JERUSALEM (Aug. 5)
A Cabinet decision yesterday, made public today, to introduce new arrangements for Jewish and Moslem prayers at Hebron’s Tomb of the Patriarchs was immediately rejected this morning by the Moslem Supreme Council meeting in Jerusalem. The new arrangements provide for the divisions of the holy site space-wise rather than time-wise as heretofore.
The large “Isaac and Rebecca” hall will now be reserved for Moslem prayers throughout the day, and the smaller “Abraham and Sarah” and “Jacob and Leah” halls will serve for Jewish prayers. Tourists and visitors will be allowed into all three halls (regardless of their creed)–but not during prayer times. Previously the day had been divided up, with some hours reserved for Moslem prayer, during which time Jewish worshippers and visitors were not admitted to the site.
The new arrangement was formulated by Defense Minister Shimon Peres after a visit to the site last week. There had been squabbling and some violence between the Jewish settlers of nearby Kiryat Arba and the Moslem worshippers. According to some reports, six doveish Cabinet ministers abstained in the Cabinet vote on the new measures and indicated that they believed they were misguided and mistimed.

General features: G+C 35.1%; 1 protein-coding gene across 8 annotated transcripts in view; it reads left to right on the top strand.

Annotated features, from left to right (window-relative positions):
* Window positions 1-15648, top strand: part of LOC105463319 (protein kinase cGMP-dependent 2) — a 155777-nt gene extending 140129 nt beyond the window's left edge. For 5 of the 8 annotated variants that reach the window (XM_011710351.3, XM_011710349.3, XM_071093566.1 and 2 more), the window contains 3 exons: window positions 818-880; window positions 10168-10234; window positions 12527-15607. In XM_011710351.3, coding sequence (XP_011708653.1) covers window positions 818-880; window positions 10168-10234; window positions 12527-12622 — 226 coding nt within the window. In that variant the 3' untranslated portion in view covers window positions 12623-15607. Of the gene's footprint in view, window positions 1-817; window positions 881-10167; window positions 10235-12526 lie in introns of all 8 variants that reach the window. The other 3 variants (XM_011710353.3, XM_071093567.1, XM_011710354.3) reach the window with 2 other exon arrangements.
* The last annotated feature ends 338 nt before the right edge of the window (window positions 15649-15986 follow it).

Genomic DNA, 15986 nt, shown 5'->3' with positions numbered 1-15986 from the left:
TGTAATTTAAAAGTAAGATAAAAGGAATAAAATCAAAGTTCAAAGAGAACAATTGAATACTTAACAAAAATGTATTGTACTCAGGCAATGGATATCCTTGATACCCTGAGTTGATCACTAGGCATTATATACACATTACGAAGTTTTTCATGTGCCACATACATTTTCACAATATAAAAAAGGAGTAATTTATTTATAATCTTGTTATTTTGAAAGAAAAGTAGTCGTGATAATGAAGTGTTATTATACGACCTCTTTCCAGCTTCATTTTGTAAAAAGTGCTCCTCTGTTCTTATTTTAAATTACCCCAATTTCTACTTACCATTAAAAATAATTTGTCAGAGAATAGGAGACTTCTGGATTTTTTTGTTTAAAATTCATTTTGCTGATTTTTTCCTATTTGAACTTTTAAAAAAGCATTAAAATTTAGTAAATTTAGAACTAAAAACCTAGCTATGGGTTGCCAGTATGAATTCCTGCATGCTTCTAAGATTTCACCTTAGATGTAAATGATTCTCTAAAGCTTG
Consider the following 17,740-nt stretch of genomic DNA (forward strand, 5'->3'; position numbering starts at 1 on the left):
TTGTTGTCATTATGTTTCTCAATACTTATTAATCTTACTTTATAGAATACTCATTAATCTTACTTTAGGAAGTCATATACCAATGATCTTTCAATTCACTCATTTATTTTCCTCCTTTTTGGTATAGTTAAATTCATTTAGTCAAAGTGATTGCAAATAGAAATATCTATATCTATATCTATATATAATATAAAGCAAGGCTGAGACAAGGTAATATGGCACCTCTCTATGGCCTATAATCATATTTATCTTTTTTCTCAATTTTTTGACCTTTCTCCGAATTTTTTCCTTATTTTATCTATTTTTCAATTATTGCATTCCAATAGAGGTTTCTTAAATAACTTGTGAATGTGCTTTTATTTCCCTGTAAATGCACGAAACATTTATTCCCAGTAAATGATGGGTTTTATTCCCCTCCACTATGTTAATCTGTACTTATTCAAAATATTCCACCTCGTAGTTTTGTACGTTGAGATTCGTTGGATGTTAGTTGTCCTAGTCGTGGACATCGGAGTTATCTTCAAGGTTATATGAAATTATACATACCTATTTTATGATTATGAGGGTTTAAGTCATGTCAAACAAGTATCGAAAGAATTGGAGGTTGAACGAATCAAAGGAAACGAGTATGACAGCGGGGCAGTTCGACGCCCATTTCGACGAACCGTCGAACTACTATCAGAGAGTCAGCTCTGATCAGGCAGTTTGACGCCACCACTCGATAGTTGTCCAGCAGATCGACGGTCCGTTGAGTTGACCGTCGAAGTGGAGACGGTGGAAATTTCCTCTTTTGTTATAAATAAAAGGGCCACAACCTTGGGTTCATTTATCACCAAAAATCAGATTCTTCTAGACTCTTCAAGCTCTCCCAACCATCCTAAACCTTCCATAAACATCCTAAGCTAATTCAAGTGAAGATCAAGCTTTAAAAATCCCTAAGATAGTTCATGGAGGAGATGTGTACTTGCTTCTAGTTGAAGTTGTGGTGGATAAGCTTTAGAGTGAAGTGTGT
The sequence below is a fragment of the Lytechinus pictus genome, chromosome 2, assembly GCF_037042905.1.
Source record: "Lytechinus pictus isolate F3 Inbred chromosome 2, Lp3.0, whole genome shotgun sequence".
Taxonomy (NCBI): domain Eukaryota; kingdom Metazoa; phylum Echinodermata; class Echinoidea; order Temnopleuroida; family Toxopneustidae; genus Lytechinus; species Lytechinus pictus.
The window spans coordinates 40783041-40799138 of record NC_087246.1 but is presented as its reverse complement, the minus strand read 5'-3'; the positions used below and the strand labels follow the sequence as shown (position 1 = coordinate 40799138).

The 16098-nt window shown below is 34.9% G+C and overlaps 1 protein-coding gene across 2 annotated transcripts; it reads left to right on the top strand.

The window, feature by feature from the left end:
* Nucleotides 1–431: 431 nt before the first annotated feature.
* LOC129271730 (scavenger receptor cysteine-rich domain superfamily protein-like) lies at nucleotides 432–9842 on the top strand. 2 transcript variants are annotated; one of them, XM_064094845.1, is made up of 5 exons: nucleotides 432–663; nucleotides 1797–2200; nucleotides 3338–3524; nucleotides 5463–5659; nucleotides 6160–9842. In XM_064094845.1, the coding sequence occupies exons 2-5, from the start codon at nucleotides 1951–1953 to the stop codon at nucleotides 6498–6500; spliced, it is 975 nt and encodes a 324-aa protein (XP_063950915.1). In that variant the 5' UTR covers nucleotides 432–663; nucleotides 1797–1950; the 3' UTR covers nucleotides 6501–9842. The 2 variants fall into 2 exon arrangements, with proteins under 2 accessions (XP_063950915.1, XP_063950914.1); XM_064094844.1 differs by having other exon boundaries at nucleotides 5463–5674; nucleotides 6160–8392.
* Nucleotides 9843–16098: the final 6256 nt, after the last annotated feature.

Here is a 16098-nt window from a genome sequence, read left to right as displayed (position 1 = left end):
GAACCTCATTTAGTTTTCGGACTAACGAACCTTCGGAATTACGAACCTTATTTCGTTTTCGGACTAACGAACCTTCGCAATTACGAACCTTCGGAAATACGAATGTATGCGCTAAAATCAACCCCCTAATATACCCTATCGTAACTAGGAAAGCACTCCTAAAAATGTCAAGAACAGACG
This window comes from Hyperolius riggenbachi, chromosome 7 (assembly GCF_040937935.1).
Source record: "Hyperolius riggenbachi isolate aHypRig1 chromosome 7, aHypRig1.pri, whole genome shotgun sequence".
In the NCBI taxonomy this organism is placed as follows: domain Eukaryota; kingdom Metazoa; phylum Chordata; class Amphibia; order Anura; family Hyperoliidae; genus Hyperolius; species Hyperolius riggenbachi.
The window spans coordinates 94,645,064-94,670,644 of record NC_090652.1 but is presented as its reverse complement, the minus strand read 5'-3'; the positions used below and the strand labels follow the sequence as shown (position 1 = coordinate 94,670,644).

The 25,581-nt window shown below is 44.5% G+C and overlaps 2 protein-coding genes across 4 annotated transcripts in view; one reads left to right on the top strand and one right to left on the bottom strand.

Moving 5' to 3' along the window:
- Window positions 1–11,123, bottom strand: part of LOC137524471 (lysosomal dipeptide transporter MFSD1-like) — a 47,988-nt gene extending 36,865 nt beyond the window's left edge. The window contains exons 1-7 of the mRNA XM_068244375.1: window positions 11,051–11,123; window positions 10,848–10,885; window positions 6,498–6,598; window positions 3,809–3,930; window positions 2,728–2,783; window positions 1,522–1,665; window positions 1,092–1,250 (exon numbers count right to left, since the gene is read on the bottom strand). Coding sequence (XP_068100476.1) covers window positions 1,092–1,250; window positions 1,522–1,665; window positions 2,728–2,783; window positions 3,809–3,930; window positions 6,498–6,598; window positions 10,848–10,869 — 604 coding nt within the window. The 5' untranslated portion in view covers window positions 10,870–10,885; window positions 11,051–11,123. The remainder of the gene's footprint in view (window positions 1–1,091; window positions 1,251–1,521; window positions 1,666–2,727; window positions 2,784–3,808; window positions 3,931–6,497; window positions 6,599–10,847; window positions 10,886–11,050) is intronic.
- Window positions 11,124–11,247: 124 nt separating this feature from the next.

POSSIBLE UNREST ON FRIDAY
Observers said today there might be unrest in Hebron–especially on Friday, the Moslem holy day. Under Peres’ arrangements, Friday is reserved for the Moslem worshippers at the tomb. Jews will be allowed to pray there after sunset only.
Asked for his reaction, Hebron’s Mayor Mohammed All Al Jaabari said this was a religious issue and referred questioners to the Moslem Supreme Council. The settlers’ leader Rabbi Moshe Levinger was not available for immediate comment.
Peres rejected the settlers’ proposal that the ancient Jewish quarter of the city be restored to Jewish life. He has ordered, however, that the ancient synagogue and cemetery be signposted. The Hebron municipality has agreed to clean out the ancient synagogue.